Ruthanne Terrero, Luxury Travel Advisor: What type of service are your affluent guests looking for these days?
Alain Brière, Oetker Hotel Collection: There is luxury in simplicity, which may seem a little bit contradictory. You can have great quality food, for instance, but it should be genuine and, if at all possible, relate to the destination as well. There should be simplicity in the service, but there should still be constant attention that’s unobtrusive. But still something very, very close and ready to be delivered.
Rick Harvey Lam, Accor: With 120 hotels, Sofitel has a service culture, meaning that there needs to be consistency; it needs to be genuine and not rehearsed; proactive, flexible, anticipating. You need service standards for consistency and people need to know how to react and how to anticipate, but I think the difficult bit is how to use your emotional intelligence when you are tired—you’ve had an early wake-up and you are coming in and being asked a stupid question.
People are expecting service. If you don’t provide that genuine, proactive service, people are dissatisfied rather than satisfied.
Kathleen Matthews, Marriott International: I think “emotional intelligence” is a brilliant way of describing it. I also think the elevation of the employee or the associate is critical to that. That’s why the “ladies and gentlemen of The Ritz-Carlton” has been such an enduring principle, because there is that sense of equality of the people serving the guest. That does require you to develop that emotional intelligence, which makes you more anticipatory, not going through the motions. It shouldn’t feel like it is rote language that you use, it should feel very authentic and in the moment.
Pictured: Lindsey Ueberroth, Preferred Hotel Group; Ruthanne Terrero, Luxury Travel Advisor; and Xavier Destribats, Kempinski Hotels.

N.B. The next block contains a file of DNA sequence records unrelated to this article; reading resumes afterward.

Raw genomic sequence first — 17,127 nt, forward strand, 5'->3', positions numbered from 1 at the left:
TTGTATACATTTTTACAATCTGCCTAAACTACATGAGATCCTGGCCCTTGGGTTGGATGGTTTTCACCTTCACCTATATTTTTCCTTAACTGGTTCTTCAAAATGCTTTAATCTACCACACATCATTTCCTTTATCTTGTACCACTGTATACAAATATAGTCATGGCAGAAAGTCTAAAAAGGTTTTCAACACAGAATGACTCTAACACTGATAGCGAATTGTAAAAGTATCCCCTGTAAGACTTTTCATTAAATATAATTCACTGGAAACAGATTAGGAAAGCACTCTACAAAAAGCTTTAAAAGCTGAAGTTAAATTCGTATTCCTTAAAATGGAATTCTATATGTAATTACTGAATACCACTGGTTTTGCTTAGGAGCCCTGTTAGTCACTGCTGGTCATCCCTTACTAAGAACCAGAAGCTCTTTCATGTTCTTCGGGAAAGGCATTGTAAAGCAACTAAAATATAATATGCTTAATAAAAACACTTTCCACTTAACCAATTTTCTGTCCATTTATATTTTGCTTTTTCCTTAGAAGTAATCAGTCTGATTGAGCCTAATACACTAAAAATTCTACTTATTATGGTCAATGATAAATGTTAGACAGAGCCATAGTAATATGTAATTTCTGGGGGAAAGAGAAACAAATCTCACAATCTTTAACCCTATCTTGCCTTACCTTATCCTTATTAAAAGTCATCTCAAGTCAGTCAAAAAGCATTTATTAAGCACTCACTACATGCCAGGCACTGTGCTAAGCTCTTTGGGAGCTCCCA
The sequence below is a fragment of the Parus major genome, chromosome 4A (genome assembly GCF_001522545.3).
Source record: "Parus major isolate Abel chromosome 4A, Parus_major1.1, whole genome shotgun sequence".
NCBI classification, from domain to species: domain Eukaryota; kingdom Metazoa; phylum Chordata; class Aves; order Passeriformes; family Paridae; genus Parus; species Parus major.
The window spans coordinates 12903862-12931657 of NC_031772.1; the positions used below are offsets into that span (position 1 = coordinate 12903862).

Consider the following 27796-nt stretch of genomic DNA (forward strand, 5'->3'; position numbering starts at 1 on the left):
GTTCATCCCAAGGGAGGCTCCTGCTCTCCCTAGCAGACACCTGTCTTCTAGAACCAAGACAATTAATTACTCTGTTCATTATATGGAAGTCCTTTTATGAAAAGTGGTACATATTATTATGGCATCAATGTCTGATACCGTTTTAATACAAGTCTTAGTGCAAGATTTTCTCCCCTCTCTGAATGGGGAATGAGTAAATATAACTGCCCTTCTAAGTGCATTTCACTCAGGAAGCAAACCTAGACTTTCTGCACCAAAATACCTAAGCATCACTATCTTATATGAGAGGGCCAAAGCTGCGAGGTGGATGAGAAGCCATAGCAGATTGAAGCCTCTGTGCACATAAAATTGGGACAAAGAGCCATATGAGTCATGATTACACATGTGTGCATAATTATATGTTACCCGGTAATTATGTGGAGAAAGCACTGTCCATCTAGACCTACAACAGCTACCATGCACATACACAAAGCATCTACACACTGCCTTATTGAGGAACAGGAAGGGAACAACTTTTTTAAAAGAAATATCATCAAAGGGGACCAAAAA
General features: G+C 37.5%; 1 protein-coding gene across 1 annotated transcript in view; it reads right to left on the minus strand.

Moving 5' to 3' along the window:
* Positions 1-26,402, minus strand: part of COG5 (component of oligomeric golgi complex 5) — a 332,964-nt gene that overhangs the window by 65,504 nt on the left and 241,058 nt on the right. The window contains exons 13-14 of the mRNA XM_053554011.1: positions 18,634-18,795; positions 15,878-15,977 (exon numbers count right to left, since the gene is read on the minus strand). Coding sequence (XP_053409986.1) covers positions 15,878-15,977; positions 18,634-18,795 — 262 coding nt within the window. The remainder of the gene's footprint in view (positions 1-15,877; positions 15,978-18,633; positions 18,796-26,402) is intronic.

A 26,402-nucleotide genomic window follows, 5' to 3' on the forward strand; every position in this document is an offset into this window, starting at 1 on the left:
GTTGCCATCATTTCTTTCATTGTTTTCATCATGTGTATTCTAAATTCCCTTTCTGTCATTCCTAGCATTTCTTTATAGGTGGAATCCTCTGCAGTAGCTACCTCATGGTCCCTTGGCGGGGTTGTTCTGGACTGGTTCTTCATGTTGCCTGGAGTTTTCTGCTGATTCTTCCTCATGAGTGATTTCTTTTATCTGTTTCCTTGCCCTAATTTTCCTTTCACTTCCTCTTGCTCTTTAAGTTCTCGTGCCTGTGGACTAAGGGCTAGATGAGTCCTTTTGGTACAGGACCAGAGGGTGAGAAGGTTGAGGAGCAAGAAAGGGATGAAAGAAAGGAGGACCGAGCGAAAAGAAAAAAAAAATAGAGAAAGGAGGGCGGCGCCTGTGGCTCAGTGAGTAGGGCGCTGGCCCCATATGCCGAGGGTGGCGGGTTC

At Marriott, we’re trying to pull the Ritz-Carlton culture through all of our brands because people at every tier are looking for that. For example, at our Marriott signature brand, which is our flagship, we’ve elevated the associate to be a host and to guide them with three main principles that you would use if you were hosting someone in your home.
Ruthanne Terrero, Luxury Travel Advisor: Right. It shouldn’t be a price point.
Kathleen Matthews, Marriott International: Exactly. “Authenticity” feels so overused these days but I think it’s what we’ve seen in our Edition hotels, which have a comfortableness about them. It can be a very cool hotel, but it’s very warm. It feels very approachable, welcoming, and you can find your space anywhere. Is that space your bungalow at the beach or at the pool where you’re all alone in your own world? Or is it more in the mixing bowl of sitting at the bar with a group of people? To give people in a luxury hotel experience an ease, a comfort, and a kind of fun and looseness that they have in their everyday lives.
Ruthanne Terrero, Luxury Travel Advisor: There’s the phrase, “Alone together,” where business travelers can be in the hotel lobby, sitting and working on their laptop while having a glass of wine. They’re not alone in their room, they’re with a lot of people, and they can feel like they’re part of the scene, if they want to be.
Kathleen Matthews, Marriott International: Technology can also be a huge help in the personalization piece. People love to be recognized for themselves, to be called by their name, but also, for somebody to remember that you drink pinot noir. It’s why you love your neighborhood haunts, your dry cleaner—because you walk in and they know you. Technology is really the luxury customer’s and luxury hotel’s best friend right now.